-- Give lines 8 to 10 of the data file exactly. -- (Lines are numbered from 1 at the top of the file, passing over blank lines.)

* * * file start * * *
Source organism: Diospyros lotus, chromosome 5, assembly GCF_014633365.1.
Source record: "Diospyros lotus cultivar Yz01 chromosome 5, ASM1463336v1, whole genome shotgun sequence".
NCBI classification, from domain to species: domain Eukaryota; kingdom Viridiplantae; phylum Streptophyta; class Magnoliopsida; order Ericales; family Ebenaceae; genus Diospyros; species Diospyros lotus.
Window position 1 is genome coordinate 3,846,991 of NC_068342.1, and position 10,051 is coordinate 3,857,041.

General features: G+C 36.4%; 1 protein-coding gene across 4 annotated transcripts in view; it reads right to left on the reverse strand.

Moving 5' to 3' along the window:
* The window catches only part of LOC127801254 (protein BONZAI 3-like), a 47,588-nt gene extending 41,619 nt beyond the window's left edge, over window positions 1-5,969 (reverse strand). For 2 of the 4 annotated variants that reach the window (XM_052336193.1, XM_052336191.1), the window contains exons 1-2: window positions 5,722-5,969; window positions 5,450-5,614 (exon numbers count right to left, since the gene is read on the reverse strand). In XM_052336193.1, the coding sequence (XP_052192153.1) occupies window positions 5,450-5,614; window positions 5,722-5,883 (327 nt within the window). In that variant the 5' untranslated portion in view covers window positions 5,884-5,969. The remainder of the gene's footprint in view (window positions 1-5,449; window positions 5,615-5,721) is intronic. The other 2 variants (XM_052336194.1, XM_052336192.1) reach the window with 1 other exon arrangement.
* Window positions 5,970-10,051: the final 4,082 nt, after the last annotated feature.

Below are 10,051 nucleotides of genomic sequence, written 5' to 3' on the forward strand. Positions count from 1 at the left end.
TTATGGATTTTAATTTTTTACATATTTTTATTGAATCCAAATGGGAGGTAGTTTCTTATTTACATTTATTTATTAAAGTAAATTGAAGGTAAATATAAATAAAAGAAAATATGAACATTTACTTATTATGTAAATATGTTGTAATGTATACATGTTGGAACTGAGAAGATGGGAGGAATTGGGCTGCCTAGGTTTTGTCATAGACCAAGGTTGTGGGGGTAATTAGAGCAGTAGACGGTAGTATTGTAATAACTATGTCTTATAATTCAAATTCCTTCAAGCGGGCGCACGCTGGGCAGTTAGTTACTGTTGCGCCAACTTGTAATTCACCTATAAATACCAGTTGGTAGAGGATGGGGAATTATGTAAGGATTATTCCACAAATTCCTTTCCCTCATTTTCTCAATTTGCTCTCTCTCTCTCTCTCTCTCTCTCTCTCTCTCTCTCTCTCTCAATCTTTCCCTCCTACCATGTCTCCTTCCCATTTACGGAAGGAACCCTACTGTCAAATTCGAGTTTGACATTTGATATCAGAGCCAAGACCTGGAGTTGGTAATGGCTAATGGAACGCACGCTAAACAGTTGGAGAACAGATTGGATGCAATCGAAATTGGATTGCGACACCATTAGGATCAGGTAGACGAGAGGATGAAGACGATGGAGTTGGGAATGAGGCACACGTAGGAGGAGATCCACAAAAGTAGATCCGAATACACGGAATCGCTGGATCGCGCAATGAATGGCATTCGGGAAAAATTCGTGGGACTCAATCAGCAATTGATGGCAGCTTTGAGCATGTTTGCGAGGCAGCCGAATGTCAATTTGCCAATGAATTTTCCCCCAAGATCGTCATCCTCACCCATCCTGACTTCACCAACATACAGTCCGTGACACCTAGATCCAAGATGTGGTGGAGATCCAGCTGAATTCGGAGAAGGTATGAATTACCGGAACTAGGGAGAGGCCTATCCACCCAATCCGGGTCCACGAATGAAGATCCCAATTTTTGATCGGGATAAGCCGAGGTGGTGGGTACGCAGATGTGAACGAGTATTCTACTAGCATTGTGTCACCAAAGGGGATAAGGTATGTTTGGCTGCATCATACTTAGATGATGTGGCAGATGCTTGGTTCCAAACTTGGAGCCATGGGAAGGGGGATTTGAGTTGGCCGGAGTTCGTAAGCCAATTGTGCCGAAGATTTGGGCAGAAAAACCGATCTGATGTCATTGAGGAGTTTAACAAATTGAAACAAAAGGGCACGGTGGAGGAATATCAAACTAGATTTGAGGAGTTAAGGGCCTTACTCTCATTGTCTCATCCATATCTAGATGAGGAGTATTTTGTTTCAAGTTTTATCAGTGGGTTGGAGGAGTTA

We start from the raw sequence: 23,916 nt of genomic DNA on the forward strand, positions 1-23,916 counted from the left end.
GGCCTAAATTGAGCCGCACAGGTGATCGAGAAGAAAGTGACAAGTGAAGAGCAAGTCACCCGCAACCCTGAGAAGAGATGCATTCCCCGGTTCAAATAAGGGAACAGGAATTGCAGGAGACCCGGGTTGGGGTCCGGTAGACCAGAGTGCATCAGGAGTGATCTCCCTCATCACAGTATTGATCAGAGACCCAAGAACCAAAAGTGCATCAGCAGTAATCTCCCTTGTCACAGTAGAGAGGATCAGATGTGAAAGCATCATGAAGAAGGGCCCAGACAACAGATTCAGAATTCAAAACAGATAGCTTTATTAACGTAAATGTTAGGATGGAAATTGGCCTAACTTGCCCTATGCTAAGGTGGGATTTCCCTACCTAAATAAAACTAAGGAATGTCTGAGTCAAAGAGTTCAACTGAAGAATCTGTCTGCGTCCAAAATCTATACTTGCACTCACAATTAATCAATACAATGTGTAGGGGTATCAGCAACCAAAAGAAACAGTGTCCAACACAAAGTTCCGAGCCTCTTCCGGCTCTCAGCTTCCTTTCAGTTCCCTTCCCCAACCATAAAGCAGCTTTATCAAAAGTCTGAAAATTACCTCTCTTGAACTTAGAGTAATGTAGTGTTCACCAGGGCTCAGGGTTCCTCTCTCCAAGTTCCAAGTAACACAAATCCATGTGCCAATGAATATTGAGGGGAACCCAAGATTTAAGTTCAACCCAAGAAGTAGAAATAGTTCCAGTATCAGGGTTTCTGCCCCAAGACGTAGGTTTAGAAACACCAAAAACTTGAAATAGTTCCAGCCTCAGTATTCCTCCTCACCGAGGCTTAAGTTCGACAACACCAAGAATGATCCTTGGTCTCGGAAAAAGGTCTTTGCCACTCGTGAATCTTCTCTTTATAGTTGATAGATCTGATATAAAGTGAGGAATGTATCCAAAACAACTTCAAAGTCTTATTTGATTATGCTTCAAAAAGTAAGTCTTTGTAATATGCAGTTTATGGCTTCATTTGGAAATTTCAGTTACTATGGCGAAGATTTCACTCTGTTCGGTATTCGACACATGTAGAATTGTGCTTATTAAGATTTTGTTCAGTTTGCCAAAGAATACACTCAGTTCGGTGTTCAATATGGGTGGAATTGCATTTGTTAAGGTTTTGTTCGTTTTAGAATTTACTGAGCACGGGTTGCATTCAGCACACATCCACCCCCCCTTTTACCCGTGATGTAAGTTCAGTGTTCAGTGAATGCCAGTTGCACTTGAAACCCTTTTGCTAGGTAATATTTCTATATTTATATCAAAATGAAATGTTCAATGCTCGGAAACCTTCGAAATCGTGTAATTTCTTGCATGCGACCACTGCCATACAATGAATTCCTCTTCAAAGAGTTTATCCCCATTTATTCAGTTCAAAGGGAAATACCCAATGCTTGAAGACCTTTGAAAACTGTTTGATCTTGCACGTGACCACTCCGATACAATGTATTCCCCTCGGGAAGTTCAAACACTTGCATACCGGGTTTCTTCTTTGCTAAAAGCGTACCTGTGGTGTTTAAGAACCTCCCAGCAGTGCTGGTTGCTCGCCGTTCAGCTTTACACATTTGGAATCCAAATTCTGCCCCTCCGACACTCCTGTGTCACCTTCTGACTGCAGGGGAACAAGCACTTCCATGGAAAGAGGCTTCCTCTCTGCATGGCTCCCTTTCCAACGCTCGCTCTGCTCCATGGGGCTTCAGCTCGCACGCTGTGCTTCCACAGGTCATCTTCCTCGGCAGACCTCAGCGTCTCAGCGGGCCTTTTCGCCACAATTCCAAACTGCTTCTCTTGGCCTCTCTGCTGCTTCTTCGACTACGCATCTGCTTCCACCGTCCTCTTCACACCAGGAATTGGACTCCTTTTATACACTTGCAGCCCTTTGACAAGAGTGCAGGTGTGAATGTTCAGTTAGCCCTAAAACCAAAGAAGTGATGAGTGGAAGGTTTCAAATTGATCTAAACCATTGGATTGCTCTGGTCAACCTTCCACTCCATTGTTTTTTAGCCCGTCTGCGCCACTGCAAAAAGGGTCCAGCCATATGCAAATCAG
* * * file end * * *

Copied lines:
* Window positions 5,970-10,051: the final 4,082 nt, after the last annotated feature.

Below are 10,051 nucleotides of genomic sequence, written 5' to 3' on the forward strand. Positions count from 1 at the left end.
TTATGGATTTTAATTTTTTACATATTTTTATTGAATCCAAATGGGAGGTAGTTTCTTATTTACATTTATTTATTAAAGTAAATTGAAGGTAAATATAAATAAAAGAAAATATGAACATTTACTTATTATGTAAATATGTTGTAATGTATACATGTTGGAACTGAGAAGATGGGAGGAATTGGGCTGCCTAGGTTTTGTCATAGACCAAGGTTGTGGGGGTAATTAGAGCAGTAGACGGTAGTATTGTAATAACTATGTCTTATAATTCAAATTCCTTCAAGCGGGCGCACGCTGGGCAGTTAGTTACTGTTGCGCCAACTTGTAATTCACCTATAAATACCAGTTGGTAGAGGATGGGGAATTATGTAAGGATTATTCCACAAATTCCTTTCCCTCATTTTCTCAATTTGCTCTCTCTCTCTCTCTCTCTCTCTCTCTCTCTCTCTCTCTCTCAATCTTTCCCTCCTACCATGTCTCCTTCCCATTTACGGAAGGAACCCTACTGTCAAATTCGAGTTTGACATTTGATATCAGAGCCAAGACCTGGAGTTGGTAATGGCTAATGGAACGCACGCTAAACAGTTGGAGAACAGATTGGATGCAATCGAAATTGGATTGCGACACCATTAGGATCAGGTAGACGAGAGGATGAAGACGATGGAGTTGGGAATGAGGCACACGTAGGAGGAGATCCACAAAAGTAGATCCGAATACACGGAATCGCTGGATCGCGCAATGAATGGCATTCGGGAAAAATTCGTGGGACTCAATCAGCAATTGATGGCAGCTTTGAGCATGTTTGCGAGGCAGCCGAATGTCAATTTGCCAATGAATTTTCCCCCAAGATCGTCATCCTCACCCATCCTGACTTCACCAACATACAGTCCGTGACACCTAGATCCAAGATGTGGTGGAGATCCAGCTGAATTCGGAGAAGGTATGAATTACCGGAACTAGGGAGAGGCCTATCCACCCAATCCGGGTCCACGAATGAAGATCCCAATTTTTGATCGGGATAAGCCGAGGTGGTGGGTACGCAGATGTGAACGAGTATTCTACTAGCATTGTGTCACCAAAGGGGATAAGGTATGTTTGGCTGCATCATACTTAGATGATGTGGCAGATGCTTGGTTCCAAACTTGGAGCCATGGGAAGGGGGATTTGAGTTGGCCGGAGTTCGTAAGCCAATTGTGCCGAAGATTTGGGCAGAAAAACCGATCTGATGTCATTGAGGAGTTTAACAAATTGAAACAAAAGGGCACGGTGGAGGAATATCAAACTAGATTTGAGGAGTTAAGGGCCTTACTCTCATTGTCTCATCCATATCTAGATGAGGAGTATTTTGTTTCAAGTTTTATCAGTGGGTTGGAGGAGTTA